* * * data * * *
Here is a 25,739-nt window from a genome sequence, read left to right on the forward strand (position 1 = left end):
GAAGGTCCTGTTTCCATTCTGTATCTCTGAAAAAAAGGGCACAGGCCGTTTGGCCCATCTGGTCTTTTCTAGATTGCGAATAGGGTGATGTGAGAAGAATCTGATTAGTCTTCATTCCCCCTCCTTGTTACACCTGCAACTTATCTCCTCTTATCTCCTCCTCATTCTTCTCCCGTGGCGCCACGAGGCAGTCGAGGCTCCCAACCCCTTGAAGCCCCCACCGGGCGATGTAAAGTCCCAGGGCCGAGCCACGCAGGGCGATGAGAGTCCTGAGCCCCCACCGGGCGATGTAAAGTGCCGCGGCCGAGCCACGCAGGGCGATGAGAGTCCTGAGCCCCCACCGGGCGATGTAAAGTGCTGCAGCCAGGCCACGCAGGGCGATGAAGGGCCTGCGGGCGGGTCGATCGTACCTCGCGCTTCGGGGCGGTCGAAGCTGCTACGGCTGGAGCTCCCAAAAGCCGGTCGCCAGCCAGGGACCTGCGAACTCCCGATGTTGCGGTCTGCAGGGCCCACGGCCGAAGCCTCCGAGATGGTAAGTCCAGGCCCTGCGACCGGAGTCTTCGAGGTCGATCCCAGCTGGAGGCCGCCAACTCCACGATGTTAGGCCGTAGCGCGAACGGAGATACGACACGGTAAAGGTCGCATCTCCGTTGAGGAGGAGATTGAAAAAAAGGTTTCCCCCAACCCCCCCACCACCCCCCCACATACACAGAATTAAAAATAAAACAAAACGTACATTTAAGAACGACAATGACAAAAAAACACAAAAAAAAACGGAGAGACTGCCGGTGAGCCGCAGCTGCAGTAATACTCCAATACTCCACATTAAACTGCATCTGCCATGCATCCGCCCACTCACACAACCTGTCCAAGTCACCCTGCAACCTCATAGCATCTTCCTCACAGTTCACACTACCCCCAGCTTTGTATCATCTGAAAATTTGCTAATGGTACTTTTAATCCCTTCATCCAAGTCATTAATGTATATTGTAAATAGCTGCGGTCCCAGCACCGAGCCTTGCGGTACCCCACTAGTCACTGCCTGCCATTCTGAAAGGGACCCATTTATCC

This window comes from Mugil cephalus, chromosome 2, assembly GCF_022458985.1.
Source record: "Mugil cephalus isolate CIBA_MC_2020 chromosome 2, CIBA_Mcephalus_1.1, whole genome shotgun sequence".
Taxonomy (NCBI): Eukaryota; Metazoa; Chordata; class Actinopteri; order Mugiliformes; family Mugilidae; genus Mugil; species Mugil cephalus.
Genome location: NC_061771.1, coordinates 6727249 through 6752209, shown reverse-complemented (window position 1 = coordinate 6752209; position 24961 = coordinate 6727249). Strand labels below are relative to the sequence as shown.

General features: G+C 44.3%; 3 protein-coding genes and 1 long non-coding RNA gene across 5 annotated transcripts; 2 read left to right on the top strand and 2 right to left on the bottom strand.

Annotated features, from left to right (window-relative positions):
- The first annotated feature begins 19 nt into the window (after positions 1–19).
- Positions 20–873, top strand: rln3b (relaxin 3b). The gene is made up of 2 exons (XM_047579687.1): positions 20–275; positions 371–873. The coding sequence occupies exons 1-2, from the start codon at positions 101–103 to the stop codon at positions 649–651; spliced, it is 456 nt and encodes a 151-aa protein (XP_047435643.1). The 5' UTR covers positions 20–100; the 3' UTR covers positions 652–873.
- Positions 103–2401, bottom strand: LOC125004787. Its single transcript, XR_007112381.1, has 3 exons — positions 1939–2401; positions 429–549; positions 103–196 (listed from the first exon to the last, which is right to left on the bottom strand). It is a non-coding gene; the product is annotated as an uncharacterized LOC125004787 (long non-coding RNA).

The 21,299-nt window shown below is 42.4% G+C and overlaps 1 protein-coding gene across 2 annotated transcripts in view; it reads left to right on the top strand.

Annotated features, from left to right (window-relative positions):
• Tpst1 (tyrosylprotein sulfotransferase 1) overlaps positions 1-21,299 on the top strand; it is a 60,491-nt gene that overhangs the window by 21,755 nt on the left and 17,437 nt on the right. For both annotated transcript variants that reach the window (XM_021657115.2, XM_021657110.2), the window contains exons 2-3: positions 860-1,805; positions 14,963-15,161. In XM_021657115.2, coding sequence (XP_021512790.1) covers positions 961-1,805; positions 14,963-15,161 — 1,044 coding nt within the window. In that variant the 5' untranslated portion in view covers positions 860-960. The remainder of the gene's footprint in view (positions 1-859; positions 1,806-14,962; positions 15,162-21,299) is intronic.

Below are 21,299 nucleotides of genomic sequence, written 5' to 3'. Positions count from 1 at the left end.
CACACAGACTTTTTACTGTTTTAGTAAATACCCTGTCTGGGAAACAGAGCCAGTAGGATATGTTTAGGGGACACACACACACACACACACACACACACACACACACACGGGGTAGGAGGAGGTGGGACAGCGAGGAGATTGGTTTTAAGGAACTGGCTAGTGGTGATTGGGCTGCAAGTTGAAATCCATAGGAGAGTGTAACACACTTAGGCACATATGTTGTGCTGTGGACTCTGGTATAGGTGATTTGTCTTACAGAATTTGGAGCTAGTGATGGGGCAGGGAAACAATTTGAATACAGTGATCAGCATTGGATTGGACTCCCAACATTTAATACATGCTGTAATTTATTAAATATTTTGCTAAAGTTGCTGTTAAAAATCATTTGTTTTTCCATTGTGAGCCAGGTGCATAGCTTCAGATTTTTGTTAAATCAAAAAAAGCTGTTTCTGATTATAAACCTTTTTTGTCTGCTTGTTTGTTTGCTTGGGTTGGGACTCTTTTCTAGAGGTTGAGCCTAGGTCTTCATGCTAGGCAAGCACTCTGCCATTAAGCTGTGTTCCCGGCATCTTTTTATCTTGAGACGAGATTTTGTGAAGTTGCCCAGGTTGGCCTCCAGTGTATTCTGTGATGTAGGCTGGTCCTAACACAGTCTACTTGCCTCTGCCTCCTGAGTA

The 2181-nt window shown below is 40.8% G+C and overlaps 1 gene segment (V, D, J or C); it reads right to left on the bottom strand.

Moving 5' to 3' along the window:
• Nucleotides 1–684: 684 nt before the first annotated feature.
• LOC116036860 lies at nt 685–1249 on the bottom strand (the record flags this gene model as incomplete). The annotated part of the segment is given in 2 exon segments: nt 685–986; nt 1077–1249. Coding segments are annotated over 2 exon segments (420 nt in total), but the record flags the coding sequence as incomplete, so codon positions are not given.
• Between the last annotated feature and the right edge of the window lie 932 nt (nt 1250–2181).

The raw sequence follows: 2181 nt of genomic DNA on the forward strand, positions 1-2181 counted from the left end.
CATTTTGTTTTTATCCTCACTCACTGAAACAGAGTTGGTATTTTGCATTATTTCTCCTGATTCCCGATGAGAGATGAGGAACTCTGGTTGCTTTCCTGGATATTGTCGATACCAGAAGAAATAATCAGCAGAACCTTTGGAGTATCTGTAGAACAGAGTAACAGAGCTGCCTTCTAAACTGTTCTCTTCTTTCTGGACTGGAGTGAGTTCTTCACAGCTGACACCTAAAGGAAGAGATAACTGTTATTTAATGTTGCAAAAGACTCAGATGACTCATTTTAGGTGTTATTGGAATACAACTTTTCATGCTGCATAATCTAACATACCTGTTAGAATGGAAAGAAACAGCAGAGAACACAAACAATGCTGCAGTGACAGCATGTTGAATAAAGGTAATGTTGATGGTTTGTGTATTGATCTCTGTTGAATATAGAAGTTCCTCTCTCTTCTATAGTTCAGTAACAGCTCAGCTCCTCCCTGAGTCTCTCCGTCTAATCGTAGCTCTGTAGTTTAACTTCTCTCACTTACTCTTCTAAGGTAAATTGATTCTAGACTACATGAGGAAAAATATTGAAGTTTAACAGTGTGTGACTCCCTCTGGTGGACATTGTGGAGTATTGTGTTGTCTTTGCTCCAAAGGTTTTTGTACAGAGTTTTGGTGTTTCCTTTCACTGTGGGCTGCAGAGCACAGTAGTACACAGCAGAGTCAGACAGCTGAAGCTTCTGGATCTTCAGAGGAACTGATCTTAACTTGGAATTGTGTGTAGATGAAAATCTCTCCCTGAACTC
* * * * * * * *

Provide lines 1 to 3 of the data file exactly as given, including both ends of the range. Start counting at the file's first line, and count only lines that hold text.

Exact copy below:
Here is a 25,739-nt window from a genome sequence, read left to right on the forward strand (position 1 = left end):
GAAGGTCCTGTTTCCATTCTGTATCTCTGAAAAAAAGGGCACAGGCCGTTTGGCCCATCTGGTCTTTTCTAGATTGCGAATAGGGTGATGTGAGAAGAATCTGATTAGTCTTCATTCCCCCTCCTTGTTACACCTGCAACTTATCTCCTCTTATCTCCTCCTCATTCTTCTCCCGTGGCGCCACGAGGCAGTCGAGGCTCCCAACCCCTTGAAGCCCCCACCGGGCGATGTAAAGTCCCAGGGCCGAGCCACGCAGGGCGATGAGAGTCCTGAGCCCCCACCGGGCGATGTAAAGTGCCGCGGCCGAGCCACGCAGGGCGATGAGAGTCCTGAGCCCCCACCGGGCGATGTAAAGTGCTGCAGCCAGGCCACGCAGGGCGATGAAGGGCCTGCGGGCGGGTCGATCGTACCTCGCGCTTCGGGGCGGTCGAAGCTGCTACGGCTGGAGCTCCCAAAAGCCGGTCGCCAGCCAGGGACCTGCGAACTCCCGATGTTGCGGTCTGCAGGGCCCACGGCCGAAGCCTCCGAGATGGTAAGTCCAGGCCCTGCGACCGGAGTCTTCGAGGTCGATCCCAGCTGGAGGCCGCCAACTCCACGATGTTAGGCCGTAGCGCGAACGGAGATACGACACGGTAAAGGTCGCATCTCCGTTGAGGAGGAGATTGAAAAAAAGGTTTCCCCCAACCCCCCCACCACCCCCCCACATACACAGAATTAAAAATAAAACAAAACGTACATTTAAGAACGACAATGACAAAAAAACACAAAAAAAAACGGAGAGACTGCCGGTGAGCCGCAGCTGCAGTAATACTCCAATACTCCACATTAAACTGCATCTGCCATGCATCCGCCCACTCACACAACCTGTCCAAGTCACCCTGCAACCTCATAGCATCTTCCTCACAGTTCACACTACCCCCAGCTTTGTATCATCTGAAAATTTGCTAATGGTACTTTTAATCCCTTCATCCAAGTCATTAATGTATATTGTAAATAGCTGCGGTCCCAGCACCGAGCCTTGCGGTACCCCACTAGTCACTGCCTGCCATTCTGAAAGGGACCCATTTATCC

This window comes from Mugil cephalus, chromosome 2, assembly GCF_022458985.1.